Molden v. ATLANTA COCA-COLA BOTTLING COMPANYAnnotate this Case
175 Ga. App. 298 (1985)
333 S.E.2d 175
MOLDEN et al. v. ATLANTA COCA-COLA BOTTLING COMPANY.
Court of Appeals of Georgia.
Decided July 3, 1985.
Tom Pye, for appellants.
W. Seaborn Jones, Judith I. Harris, for appellee.
McMURRAY, Presiding Judge.
This appeal is from the order and judgment of the Superior Court of Fulton County, Georgia granting the motion for directed verdict of The Atlanta Coca-Cola Bottling Company (defendant) in an *299 action for damages arising out of personal injuries and loss of consortium brought by Gladys Molden and John B. Molden (plaintiffs). The facts at trial show that on December 23, 1977, Gladys Molden was at a Reed's Drug Store waiting in the prescription line when James Grimes, a child seven years of age, selected a one liter bottle of Sprite soft drink from a display shelf and dropped the bottle onto the floor. Upon striking the floor, the Sprite bottle broke propelling glass into Mrs. Molden's left ankle. (The evidence shows that Mrs. Molden was standing in an area near where the Sprite bottle broke.) In their complaint, the plaintiffs allege that the defendant negligently bottled the Sprite soft drink causing the bottle to "explode" when it hit the floor and propelling glass into the left ankle of Mrs. Molden. Upon the defendant's motion for a directed verdict, the plaintiffs argued that the defendant's negligence was evidenced by (1) the distance the glass travelled from the point of impact with the floor to Mrs. Molden's ankle, and (2) the exploding sound the bottle made upon hitting the floor. The trial court rejected this argument and directed a verdict for the defendant. The plaintiffs filed a motion for a new trial, which the court denied. Held:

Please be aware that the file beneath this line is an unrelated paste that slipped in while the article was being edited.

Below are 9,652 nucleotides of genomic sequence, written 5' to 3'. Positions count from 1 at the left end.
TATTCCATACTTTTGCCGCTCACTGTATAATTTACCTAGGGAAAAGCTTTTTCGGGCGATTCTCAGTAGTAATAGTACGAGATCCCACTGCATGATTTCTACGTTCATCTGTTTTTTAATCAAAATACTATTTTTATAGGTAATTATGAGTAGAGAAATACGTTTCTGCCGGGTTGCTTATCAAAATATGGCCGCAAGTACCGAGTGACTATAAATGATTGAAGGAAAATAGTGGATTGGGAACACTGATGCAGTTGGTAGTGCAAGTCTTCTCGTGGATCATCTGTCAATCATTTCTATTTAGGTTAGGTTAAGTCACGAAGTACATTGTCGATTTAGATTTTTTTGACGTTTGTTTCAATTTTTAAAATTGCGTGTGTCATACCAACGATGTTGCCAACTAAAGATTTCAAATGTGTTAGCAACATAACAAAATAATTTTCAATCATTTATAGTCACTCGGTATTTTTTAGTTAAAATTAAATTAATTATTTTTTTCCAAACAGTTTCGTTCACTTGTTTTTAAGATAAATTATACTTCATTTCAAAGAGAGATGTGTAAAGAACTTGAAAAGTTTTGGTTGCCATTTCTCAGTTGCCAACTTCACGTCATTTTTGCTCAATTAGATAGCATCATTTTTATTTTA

The plaintiffs' only enumeration of error is that the trial court erred in granting the defendant's motion for directed verdict as proof of the defendant's negligence was established by application of the doctrine of res ipsa loquitur and that the evidence introduced did not demand a verdict for the defendant. We do not agree that the trial court erred. An essential element for applying the doctrine of res ipsa loquitur is that the injury must have been "`caused by an agency or instrumentality within the exclusive control of defendant . . .' [Cit.]" Atlanta Coca-Cola Bottling Co. v. Ergle, 128 Ga. App. 381, 383 (2) (196 SE2d 670). In the case sub judice, the undisputed facts show that the soft drink bottle was dropped on the floor by a party other than the defendant. "Where there is any intervention of an intermediary cause which produces or could produce the injury complained of, the doctrine of res ipsa loquitur is not applicable. [Cits.]" Miller v. Gerber Prods. Co., 207 Ga. 385, 388 (62 SE2d 174).
The plaintiffs argue that the dropping of the Sprite bottle by James Grimes was a "concurrent" rather than an "intermediary" cause, thus not precluding the application of the doctrine of res ipsa loquitur. This argument is without merit. Concurrent negligence is a "`normal reaction to the stimulus of a situation created by negligence.' [Cits.]" Hodge v. Dixon, 119 Ga. App. 397 (162 SE2d 377). In the case sub judice, the dropping of the Sprite bottle by James Grimes was not a normal reaction to the alleged negligence committed by the defendant in bottling the soft drink. The intervention of James Grimes could have produced the injury to Mrs. Molden absent any negligence of the defendant. Therefore, we find the doctrine of *300 res ipsa loquitur is not applicable. Furthermore, after a review of the evidence presented at trial, we find that the trial court properly granted the defendant's motion for directed verdict as there was no evidence to support the conclusion that the plaintiffs' injuries were caused by the negligent bottling of the soft drink by the defendant.
Judgment affirmed. Banke, C. J., and Benham, J., concur.